After repeatedly shifting the deadline for the end of Obamacare’s open enrollment period in past spring, the White House crowed when it determined it had finally reached its goal of enrolling 8 million Americans in Affordable Care Act-associated insurance plans. Few in the press made mention of the administration’s downward revision of that figure in October from 8.1 to 7.1 million Obamacare enrollees.
Don’t expect many in the administration or the media to make much of another revision of the estimated number of projected Obamacare insurance customers for this year’s open enrollment period. Anticipating slightly less than 6 million new enrollees, the CBO had projected a total of 13 million Americans would be signed up for ACA insurance by the end of the year. On Monday, the Department of Health and Human Services significantly revised its expectations when that agency revealed that fewer than 3 million more Americans would seek insurance under the ACA in the coming year.
“The revised goal is 9 to 9.9 million,” CNN reported. “It raises questions about whether Obamacare enrollment will reach projections down the road.”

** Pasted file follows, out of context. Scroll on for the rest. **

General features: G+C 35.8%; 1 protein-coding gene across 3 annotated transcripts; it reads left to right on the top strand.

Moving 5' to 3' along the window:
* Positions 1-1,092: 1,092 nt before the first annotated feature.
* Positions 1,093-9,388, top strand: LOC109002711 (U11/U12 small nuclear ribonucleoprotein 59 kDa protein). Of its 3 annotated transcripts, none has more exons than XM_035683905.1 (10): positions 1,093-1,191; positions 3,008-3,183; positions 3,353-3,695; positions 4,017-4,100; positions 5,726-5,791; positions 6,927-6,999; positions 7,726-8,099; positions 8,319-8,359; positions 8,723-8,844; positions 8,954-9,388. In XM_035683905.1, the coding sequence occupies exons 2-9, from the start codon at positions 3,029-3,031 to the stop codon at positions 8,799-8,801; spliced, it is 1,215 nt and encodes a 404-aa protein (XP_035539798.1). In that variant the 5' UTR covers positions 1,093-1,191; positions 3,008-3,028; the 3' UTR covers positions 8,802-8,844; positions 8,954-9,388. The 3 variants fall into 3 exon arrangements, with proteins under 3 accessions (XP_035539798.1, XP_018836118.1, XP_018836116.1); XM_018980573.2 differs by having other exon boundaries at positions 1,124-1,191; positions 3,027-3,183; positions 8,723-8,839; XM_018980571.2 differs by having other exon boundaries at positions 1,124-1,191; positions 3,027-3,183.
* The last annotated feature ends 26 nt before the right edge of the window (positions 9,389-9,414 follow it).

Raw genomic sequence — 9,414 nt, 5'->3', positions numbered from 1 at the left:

The CBO had projected enrollment would hit 25 million by 2017, but now the administration says it will probably take at least one or two more years to reach that threshold.
“The reduced projection is due to recent data showing ‘mixed evidence’ about how quickly—and how dramatically—people will shift from employer-sponsored health insurance and non-Obamacare plans into insurance plans sold on government-run marketplaces such as HealthCare.gov, according to HHS,” a CNBC report observed.
None of this takes into account The Washington Post’s reporting on Monday which indicated that administration officials fear Healthcare.gov’s kinks may not have been completely ironed out.
“[F]ederal health officials and government contractors are scrambling, according to confidential documents and federal and outside experts familiar with this work,” The Post reported on Monday. “They have been making contingency plans in case the information technology or other aspects prove less sturdy than the administration predicts. And some preparations are coming down to the wire.”
All of this news makes it clear that the ACA is the law, set in stone and immutable, and Republicans are engaging in a misguided crusade when they seek to repeal the persistently unpopular health care reform law… right?